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Please don't take consultation for granted

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Reidebot

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So I went to a salon and I don't think the fact that I am a trained stylist is impacting my opinion. I know my hair is damaged due to coming from black to blond. Now I was willing to lose 4-5 inches because I understand it's better to have healthy hair then long and matted hair. The conversation went as such;

Me: *notices she is not consulting me at all before picking up shears* Umm I know my hair is quite damaged. I am happy to lose up to five inches
Her: No you're not. I'm going to bring it to your layers (I didn't have layers. There was some minor breakage due to a colour remover then bleach)
Me: It's really allright

Now I am a soft spoken person but she cut my hair and then basically kicked me out of her chair (it was a dry cut too). I feel it's really bad because a stylist really should consult. They should listen to the client. It's okay to advise a soloution that may better fit the client but it isn't okay to outright disregard their wants. And to be frank the unmanageable breakage needs to come off. This is clearly unhealthy hair.

hair sadface.JPG

Part of being a professional is having a client trust. It would be one thing if I:
a) had healthy long hair and was on a whim
b) had no idea what I wanted
c) had an unrealistic expectation

But this was not the case. I as a client had a request and was told "No" when I was paying for a service. It maddens me because not only do I feel I have wasted money. I feel even worse about my hair and how I look. That tangling on the left of the image happens all the time which is part of the reason I wanted it cleaned up. It doesn't look nice at all. Please if a client comes into your salon asking about a style, please negotiate with them and meet a mutual agreement. Consultation is so important and it will build a rapport.
 

Haircutz

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Why didn’t you stop her?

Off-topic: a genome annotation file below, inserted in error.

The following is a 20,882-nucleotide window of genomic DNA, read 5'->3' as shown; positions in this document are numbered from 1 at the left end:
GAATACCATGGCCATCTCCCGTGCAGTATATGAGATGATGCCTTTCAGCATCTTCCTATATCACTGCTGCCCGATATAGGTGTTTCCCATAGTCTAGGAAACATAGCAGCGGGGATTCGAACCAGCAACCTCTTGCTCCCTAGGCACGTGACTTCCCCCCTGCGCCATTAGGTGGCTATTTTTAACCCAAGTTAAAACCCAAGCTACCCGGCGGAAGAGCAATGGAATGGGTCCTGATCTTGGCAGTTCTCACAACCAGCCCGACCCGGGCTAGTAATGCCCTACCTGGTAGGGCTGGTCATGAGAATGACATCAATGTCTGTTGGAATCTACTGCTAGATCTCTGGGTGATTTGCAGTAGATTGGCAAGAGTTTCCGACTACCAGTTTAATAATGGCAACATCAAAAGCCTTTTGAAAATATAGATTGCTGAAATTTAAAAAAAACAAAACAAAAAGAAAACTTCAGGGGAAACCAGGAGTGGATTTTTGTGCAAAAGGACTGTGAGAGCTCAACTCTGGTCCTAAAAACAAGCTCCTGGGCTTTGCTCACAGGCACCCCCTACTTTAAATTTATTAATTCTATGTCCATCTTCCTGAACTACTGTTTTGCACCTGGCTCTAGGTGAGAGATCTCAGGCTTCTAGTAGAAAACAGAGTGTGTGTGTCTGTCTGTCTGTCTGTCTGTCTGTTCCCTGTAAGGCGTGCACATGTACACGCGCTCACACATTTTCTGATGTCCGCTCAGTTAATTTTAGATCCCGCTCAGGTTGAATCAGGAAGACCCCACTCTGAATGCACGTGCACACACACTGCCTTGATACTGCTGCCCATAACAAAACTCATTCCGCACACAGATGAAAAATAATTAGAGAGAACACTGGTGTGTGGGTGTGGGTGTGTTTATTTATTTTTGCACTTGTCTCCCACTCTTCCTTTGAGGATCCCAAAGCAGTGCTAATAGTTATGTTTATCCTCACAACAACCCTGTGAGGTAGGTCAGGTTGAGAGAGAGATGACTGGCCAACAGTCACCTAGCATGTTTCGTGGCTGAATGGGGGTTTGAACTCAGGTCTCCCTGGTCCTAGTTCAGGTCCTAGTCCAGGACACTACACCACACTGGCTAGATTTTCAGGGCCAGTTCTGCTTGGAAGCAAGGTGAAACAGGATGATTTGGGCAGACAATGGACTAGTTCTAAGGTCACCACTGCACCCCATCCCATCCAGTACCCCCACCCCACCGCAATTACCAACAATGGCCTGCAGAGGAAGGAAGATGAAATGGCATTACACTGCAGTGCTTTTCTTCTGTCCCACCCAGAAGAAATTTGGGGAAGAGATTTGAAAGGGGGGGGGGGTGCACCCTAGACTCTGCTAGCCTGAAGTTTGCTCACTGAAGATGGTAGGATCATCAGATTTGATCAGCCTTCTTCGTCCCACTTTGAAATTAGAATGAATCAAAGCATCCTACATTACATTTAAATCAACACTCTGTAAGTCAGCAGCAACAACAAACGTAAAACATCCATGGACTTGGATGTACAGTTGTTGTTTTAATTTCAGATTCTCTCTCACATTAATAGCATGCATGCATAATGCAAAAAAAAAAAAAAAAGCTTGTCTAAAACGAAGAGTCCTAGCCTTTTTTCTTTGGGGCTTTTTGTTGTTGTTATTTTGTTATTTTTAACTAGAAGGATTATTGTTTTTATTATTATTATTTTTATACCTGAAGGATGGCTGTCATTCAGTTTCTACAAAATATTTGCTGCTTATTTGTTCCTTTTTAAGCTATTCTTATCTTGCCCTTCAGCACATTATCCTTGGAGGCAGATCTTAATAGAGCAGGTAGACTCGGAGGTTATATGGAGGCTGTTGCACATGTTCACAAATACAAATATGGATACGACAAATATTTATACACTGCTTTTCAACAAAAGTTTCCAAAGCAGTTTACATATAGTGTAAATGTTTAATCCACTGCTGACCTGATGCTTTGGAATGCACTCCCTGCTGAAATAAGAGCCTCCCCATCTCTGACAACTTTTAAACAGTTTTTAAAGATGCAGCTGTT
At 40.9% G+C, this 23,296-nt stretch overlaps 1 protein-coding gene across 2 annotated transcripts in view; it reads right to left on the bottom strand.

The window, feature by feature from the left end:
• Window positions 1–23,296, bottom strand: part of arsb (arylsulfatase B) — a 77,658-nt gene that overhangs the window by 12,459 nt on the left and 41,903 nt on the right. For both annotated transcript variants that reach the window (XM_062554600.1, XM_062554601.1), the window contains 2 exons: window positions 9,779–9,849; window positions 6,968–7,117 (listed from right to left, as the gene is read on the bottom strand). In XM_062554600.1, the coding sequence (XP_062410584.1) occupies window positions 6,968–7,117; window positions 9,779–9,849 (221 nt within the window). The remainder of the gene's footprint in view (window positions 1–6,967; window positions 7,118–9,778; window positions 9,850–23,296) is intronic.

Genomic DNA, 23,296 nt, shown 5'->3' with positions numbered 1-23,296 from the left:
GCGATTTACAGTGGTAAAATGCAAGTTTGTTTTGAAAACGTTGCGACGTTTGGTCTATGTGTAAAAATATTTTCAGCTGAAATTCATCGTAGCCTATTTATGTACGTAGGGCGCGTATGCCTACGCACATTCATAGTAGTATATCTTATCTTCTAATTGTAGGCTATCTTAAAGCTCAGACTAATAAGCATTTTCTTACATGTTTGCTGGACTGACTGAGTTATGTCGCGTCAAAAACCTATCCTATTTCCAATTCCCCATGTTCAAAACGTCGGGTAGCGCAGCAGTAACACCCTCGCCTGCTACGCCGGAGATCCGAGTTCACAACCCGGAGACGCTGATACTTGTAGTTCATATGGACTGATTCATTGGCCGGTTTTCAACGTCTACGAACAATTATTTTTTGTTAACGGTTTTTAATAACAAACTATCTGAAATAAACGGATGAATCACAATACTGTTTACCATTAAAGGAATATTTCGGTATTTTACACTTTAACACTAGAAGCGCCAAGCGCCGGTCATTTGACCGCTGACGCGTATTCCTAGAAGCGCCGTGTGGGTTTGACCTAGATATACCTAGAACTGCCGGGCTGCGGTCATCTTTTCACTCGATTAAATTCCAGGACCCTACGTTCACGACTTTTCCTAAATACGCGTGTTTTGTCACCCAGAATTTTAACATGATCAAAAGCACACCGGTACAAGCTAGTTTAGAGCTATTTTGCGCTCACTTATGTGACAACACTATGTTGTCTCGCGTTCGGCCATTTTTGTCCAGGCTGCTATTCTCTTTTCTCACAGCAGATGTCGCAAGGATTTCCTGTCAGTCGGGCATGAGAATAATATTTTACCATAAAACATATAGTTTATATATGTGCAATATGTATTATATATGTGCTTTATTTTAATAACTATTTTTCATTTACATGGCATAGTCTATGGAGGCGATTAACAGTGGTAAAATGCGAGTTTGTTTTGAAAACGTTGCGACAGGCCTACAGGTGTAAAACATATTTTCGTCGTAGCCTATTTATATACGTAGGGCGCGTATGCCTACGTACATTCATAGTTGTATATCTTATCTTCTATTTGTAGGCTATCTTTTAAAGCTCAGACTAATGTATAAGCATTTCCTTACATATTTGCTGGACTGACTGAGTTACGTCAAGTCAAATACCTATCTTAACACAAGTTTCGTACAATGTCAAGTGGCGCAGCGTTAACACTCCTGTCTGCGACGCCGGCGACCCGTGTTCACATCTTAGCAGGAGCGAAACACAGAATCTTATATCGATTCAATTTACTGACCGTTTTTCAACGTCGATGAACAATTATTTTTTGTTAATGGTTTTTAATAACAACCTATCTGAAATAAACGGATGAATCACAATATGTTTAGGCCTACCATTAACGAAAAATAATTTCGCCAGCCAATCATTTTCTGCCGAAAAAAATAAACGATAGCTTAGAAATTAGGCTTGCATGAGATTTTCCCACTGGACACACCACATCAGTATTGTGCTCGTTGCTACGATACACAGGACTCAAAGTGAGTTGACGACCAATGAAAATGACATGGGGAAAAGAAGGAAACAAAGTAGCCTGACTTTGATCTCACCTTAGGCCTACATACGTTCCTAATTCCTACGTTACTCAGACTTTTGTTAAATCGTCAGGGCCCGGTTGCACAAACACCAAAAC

You need to have more confidence in yourself and be prepared to stand up and say “No, this isn’t what I want.”

I agree that having good consultation skills is a vital part of the service but equally, the client needs to take responsibility for themselves and not be afraid to say when they’re unhappy with something.
 

Reidebot

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Why didn’t you stop her?
You need to have more confidence in yourself and be prepared to stand up and say “No, this isn’t what I want.”

I agree that having good consultation skills is a vital part of the service but equally, the client needs to take responsibility for themselves and not be afraid to say when they’re unhappy with something.
Beleive it or not I did. She kept saying "no that isn't what you want trust me." The worst part is I booked this in prior to going to a job interveiw
 

Scrubadub

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Beleive it or not I did. She kept saying "no that isn't what you want trust me." The worst part is I booked this in prior to going to a job interveiw
I know she’s the bad guy here but I would have just got up and left and not paid
 

House Beauty

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So I went to a salon and I don't think the fact that I am a trained stylist is impacting my opinion. I know my hair is damaged due to coming from black to blond. Now I was willing to lose 4-5 inches because I understand it's better to have healthy hair then long and matted hair. The conversation went as such;